Joe Biden is meeting his Chinese counterpart Xi Jinping in person for the first time since he became president, and the list of items to discuss is a lengthy one.
The duo, who have met in the past when Biden was vice president, will be attending the G20 summit in Bali, Indonesia, on Nov. 14. Biden has been championing dialogue with China to avoid “unintended conflict,” while also pursuing policies that diminish US dependency on Chinese manufacturing, such as the America Competes Act.
The two countries both seem to want to cooperate on tackling the climate crisis. Americans’ perception of China has also improved, from “enemy” to “competitor,” since the start of Russia’s war in Ukraine.
Yet tensions between the world’s top superpowers are simmering, and not just in the trade arena, but also on foreign policy, particularly on the issue of Taiwan’s independence and other territories in the Pacific.
The Leaders will discuss efforts to maintain and deepen lines of communication between the United States and the PRC, responsibly manage competition, and work together where our interests align, especially on transnational challenges that affect the international community. The two Leaders will also discuss a range of regional and global issues. —White House statement
Feb. 2021: In his first phone call to Xi after taking office, Biden highlights a list of concerns: “Beijing’s coercive and unfair economic practices, crackdown in Hong Kong, human rights abuses in Xinjiang, and increasingly assertive actions in the region, including toward Taiwan.” Most of these concerns still stand.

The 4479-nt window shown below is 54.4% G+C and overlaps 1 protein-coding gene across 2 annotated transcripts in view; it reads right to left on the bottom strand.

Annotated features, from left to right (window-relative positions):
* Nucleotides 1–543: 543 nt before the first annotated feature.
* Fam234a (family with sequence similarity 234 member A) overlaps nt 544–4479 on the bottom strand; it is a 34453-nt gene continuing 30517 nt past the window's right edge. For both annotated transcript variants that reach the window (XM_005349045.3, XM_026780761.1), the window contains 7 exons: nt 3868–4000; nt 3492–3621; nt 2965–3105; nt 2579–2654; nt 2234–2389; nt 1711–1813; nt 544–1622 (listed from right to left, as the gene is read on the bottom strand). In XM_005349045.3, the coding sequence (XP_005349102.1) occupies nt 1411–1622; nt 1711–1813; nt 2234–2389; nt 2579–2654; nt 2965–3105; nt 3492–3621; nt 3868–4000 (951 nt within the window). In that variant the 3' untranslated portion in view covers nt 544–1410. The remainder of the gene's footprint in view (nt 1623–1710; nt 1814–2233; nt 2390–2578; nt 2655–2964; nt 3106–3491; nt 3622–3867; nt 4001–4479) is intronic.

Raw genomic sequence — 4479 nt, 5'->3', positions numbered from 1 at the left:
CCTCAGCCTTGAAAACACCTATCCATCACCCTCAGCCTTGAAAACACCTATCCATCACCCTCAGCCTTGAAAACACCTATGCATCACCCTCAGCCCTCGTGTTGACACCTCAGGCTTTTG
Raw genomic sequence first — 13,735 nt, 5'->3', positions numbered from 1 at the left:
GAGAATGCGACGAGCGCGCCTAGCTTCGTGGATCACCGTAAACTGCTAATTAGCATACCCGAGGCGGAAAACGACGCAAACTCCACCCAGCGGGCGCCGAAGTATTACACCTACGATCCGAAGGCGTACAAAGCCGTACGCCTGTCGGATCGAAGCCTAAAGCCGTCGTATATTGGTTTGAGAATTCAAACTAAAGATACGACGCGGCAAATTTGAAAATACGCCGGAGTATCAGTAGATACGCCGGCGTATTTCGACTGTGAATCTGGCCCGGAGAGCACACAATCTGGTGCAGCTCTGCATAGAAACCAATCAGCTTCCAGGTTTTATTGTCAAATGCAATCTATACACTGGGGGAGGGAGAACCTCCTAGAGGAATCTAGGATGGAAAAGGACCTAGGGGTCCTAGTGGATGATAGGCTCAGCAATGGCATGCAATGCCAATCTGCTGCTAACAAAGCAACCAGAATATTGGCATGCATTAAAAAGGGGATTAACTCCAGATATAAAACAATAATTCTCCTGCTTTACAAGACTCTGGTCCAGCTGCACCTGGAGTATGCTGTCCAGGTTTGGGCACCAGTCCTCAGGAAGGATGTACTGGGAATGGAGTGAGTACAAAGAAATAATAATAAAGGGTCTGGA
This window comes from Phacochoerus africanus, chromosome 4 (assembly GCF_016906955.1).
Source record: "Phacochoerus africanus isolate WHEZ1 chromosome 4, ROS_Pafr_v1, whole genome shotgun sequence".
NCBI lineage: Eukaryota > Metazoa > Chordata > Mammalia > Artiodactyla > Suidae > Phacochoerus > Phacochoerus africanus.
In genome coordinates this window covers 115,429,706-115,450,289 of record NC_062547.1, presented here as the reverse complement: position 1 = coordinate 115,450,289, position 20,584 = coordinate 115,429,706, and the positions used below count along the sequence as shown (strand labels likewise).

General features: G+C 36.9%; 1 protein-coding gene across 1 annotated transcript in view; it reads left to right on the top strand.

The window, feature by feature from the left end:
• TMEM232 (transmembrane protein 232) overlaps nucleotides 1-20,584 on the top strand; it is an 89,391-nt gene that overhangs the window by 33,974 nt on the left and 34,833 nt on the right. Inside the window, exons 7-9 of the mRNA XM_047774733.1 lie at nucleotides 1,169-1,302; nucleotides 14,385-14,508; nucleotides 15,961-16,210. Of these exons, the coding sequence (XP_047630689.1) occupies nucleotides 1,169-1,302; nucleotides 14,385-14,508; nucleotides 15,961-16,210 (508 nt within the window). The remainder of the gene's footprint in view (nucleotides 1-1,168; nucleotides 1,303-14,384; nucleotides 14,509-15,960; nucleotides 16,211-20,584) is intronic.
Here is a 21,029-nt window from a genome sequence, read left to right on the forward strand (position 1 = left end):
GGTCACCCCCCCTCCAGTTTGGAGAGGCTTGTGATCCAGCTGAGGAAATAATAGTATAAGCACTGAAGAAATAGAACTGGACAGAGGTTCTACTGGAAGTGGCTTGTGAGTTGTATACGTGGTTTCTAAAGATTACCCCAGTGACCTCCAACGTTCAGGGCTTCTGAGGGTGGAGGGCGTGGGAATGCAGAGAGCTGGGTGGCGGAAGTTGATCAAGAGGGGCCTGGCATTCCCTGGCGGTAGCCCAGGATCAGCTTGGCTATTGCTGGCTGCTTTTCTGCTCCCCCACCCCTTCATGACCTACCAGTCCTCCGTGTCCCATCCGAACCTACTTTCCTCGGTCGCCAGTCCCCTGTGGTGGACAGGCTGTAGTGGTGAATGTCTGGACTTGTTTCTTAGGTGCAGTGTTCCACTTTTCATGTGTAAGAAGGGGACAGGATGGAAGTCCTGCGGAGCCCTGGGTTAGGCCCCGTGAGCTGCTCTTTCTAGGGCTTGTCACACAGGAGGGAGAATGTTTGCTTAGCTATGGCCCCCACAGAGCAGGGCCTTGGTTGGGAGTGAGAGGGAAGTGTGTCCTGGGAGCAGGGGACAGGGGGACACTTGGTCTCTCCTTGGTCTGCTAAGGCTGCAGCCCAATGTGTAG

Mar. 2021: The Federal Communication Commission puts five Chinese companies on a blacklist over national security concerns. It’s the first of a series of restrictions on Chinese companies by various parts of the US government, including the commerce department, and the treasury, on similar grounds. The US also sanctioned multiple Chinese and Hong Kong officials, prompting China to retaliate with an Anti-Foreign Sanctions Law.
June 2021: Biden expands a Trump-era ban on American investment in Chinese firms with ties to the defense and surveillance sector.
Dec. 2021: The Securities and Exchange Commission (SEC) issued new rules allowing it to delist Chinese firms.
Feb. 2022: US officials boycott the 2022 Beijing Olympics
June 2022: The Uyghur Forced Labor Prevention Act, which was passed in December, goes into effect, banning imports on a range of goods from Xinjiang suspected of using
Aug. 2022: The US Speaker of the House of Representatives Nancy Pelosi visits Taiwan. A furious China cancels and suspends several US-China talks and areas of cooperation, sanctions Pelosi, and launches large-scale military exercises.
According to US national security adviser Jake Sullivan, the meeting isn’t expected to solve all issues and provide tangible results. It’s more for the US and China to suss out their futures together and apart.
Zhao Lijian, a spokesperson for the Chinese Foreign Ministry, described China’s US policy as “consistent and clear” in a press conference on Nov. 10 in which he highlighted how the two country’s economic and trade relations are “win-win” in nature. But he also warned: “The US should stop using economic and trade issues as a political tool or making them an ideological matter. Instead, the US needs to take concrete actions to uphold the rules of the market economy and the international trading system.”
Lijian also reiterated a longstanding Chinese foreign policy mantra: “The development of state-to-state relations is not a zero-sum game. China always stands for inclusive partnerships that do not target any third party and rejects coercing countries into choosing sides.”
India’s prime minister Narendra Modi is taking over the G20 presidency in Bali.
Separately, India has been deepening its ties with the US as relations with China soured. In fiscal 2021-22, the US dethroned China as India’s top trading partner. Bilateral trade between India and the US was higher than India-China trade. In May, India joined the Indo-Pacific Economic Framework (IPEF) set up by Biden for 13 Asian countries, excluding China.
Of course, it’s still a long way from becoming the world’s factory.